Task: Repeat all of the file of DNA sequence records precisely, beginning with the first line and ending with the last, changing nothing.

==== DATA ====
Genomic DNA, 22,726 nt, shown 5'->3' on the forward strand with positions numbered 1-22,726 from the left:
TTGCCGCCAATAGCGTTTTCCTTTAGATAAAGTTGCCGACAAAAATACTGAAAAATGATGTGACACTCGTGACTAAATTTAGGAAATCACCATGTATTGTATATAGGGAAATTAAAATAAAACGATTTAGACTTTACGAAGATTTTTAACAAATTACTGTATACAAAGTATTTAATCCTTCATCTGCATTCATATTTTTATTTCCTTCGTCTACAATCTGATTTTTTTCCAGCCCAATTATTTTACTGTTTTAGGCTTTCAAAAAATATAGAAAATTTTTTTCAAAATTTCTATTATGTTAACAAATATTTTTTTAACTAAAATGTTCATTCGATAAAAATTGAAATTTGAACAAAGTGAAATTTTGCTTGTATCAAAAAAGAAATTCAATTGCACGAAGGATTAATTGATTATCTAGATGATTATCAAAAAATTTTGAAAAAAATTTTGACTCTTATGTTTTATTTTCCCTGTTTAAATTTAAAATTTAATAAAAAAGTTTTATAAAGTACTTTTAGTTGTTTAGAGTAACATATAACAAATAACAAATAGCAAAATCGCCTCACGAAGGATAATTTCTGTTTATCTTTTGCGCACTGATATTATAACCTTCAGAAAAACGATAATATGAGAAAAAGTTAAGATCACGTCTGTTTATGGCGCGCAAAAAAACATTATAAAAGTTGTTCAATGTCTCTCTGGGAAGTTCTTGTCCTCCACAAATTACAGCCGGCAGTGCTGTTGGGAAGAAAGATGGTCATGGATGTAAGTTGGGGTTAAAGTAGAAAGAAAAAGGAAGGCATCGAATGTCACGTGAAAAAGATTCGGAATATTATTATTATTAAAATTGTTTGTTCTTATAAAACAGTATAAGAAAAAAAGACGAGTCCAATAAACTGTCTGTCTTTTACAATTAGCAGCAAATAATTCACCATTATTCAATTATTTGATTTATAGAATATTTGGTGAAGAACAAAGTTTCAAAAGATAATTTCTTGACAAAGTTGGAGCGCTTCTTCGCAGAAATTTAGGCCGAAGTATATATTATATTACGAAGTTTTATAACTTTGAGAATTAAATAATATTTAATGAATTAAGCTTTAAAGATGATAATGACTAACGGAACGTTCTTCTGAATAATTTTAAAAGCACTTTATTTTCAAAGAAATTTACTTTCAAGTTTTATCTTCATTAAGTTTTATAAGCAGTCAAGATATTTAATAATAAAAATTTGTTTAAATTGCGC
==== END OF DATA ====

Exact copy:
Genomic DNA, 22,726 nt, shown 5'->3' on the forward strand with positions numbered 1-22,726 from the left:
TTGCCGCCAATAGCGTTTTCCTTTAGATAAAGTTGCCGACAAAAATACTGAAAAATGATGTGACACTCGTGACTAAATTTAGGAAATCACCATGTATTGTATATAGGGAAATTAAAATAAAACGATTTAGACTTTACGAAGATTTTTAACAAATTACTGTATACAAAGTATTTAATCCTTCATCTGCATTCATATTTTTATTTCCTTCGTCTACAATCTGATTTTTTTCCAGCCCAATTATTTTACTGTTTTAGGCTTTCAAAAAATATAGAAAATTTTTTTCAAAATTTCTATTATGTTAACAAATATTTTTTTAACTAAAATGTTCATTCGATAAAAATTGAAATTTGAACAAAGTGAAATTTTGCTTGTATCAAAAAAGAAATTCAATTGCACGAAGGATTAATTGATTATCTAGATGATTATCAAAAAATTTTGAAAAAAATTTTGACTCTTATGTTTTATTTTCCCTGTTTAAATTTAAAATTTAATAAAAAAGTTTTATAAAGTACTTTTAGTTGTTTAGAGTAACATATAACAAATAACAAATAGCAAAATCGCCTCACGAAGGATAATTTCTGTTTATCTTTTGCGCACTGATATTATAACCTTCAGAAAAACGATAATATGAGAAAAAGTTAAGATCACGTCTGTTTATGGCGCGCAAAAAAACATTATAAAAGTTGTTCAATGTCTCTCTGGGAAGTTCTTGTCCTCCACAAATTACAGCCGGCAGTGCTGTTGGGAAGAAAGATGGTCATGGATGTAAGTTGGGGTTAAAGTAGAAAGAAAAAGGAAGGCATCGAATGTCACGTGAAAAAGATTCGGAATATTATTATTATTAAAATTGTTTGTTCTTATAAAACAGTATAAGAAAAAAAGACGAGTCCAATAAACTGTCTGTCTTTTACAATTAGCAGCAAATAATTCACCATTATTCAATTATTTGATTTATAGAATATTTGGTGAAGAACAAAGTTTCAAAAGATAATTTCTTGACAAAGTTGGAGCGCTTCTTCGCAGAAATTTAGGCCGAAGTATATATTATATTACGAAGTTTTATAACTTTGAGAATTAAATAATATTTAATGAATTAAGCTTTAAAGATGATAATGACTAACGGAACGTTCTTCTGAATAATTTTAAAAGCACTTTATTTTCAAAGAAATTTACTTTCAAGTTTTATCTTCATTAAGTTTTATAAGCAGTCAAGATATTTAATAATAAAAATTTGTTTAAATTGCGC